Millennials are on the move. And they’re moving to cities. According to CityLab, the number of 25- to 34-year-olds will increase each year in the United States through 2024, rising from 44.1 million in 2015 to 47.6 million in 2024. This is the time of life when millennials are most likely to live in urban areas.
Why does this matter?
For those of us interested in the democratic health of our country, data and technology in cities, combined with the energy of millennials, offers an opportunity to reimagine city life. But it requires intentionality and looking beyond just coastal, affluent cities to making fundamental changes in governing that will transform the current perceptions of City Hall.
Urban millennial expectations
Urban millennials live life on demand their demand. From food delivery apps to live-streaming services, they increasingly expect instantaneous results and an opportunity for engagement. They also want to collaborate and share with one another. Whether it’s their opinions or experiences, in our increasingly atomized lives, people are looking to technology for connection and participation. From Wikipedia to Waze and Yelp, digital tools are leveraging individuals’ experiences for aggregate results.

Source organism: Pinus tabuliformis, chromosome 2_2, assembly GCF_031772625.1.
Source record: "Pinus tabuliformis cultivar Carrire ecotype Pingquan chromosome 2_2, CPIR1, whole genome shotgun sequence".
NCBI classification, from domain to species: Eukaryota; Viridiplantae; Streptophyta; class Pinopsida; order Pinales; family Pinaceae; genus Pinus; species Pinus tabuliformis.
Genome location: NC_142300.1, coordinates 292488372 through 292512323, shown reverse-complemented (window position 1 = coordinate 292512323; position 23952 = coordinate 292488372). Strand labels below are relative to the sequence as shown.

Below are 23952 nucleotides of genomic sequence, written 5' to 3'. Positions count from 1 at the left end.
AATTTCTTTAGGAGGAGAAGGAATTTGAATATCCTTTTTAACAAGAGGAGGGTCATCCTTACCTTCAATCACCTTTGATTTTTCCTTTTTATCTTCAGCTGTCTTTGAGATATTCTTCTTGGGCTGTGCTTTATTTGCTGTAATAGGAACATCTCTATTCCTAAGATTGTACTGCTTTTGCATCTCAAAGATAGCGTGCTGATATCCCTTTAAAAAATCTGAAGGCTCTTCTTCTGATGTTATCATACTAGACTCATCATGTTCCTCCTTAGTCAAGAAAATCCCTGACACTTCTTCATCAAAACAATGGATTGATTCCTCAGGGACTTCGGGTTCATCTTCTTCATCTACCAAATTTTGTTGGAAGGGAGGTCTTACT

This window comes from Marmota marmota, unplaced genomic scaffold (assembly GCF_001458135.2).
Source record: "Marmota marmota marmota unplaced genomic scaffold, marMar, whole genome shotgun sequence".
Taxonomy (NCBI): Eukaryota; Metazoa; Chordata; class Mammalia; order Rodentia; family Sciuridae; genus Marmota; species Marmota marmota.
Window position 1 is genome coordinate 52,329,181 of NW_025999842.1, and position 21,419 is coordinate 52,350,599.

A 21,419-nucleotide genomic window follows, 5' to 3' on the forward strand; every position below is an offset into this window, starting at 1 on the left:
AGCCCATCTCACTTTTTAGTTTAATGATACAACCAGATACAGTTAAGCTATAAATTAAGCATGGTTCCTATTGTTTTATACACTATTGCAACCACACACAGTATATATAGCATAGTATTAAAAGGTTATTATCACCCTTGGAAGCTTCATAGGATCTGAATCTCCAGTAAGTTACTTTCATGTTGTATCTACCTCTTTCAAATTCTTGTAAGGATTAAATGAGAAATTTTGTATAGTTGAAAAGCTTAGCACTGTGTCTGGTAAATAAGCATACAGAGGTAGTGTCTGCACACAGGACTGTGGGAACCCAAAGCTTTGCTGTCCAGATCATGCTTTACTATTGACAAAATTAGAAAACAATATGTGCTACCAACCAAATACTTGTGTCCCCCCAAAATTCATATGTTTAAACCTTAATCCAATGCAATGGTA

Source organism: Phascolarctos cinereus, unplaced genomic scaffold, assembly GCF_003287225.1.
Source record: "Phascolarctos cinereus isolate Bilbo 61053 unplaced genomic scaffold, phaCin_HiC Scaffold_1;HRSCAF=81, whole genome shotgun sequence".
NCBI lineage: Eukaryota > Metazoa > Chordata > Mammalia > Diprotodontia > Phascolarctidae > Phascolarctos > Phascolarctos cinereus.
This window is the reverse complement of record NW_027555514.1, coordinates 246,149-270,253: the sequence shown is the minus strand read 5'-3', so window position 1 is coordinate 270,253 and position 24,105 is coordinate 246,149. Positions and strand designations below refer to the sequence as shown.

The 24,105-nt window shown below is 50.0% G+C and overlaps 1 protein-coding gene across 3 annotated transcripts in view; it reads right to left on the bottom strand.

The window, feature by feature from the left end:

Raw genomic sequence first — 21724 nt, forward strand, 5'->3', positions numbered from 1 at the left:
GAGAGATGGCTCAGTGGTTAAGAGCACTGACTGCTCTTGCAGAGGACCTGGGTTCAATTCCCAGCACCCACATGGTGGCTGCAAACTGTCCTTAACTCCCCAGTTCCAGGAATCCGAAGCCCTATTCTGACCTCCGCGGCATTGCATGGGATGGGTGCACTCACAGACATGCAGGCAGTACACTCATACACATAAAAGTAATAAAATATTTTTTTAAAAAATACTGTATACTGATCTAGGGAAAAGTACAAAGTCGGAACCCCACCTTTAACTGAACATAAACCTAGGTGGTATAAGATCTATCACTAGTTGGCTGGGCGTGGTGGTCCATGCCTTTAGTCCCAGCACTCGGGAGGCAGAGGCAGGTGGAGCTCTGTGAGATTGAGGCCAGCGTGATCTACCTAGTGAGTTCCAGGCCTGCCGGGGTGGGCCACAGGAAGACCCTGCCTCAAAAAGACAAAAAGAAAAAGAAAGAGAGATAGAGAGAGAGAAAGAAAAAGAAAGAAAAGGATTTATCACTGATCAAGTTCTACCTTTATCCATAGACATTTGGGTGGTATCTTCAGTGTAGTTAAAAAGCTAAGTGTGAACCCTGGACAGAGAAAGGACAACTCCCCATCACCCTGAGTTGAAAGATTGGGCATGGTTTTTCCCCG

However, it is still an entirely different story when it comes to government. Residents feel like government’s antiquated systems do not meet their expectations. In fact, it’s even worse than that. American democracy is in crisis. Fewer than 1 out of 3 people find government credible. What does it take to tap into the energy, expertise and excitement of everyday residents and combine that with more entrepreneurial approaches to government?
Millennials are changing notions about life, in part through technology and the awakening of activism following the 2016 election of Donald Trump. With this, there is an opportunity for cities to demonstrate that 1) data and evidence can make urban governance better, 2) City Hall is a dynamic place to work and engage with and 3) cities can tap into residents’ creativity in new and unexpected ways. As the number of 25- to 34-year-old millennials will increase by about 3 million over the next seven years, there are projections that this is the exact time in life millennials are most likely to live in cities.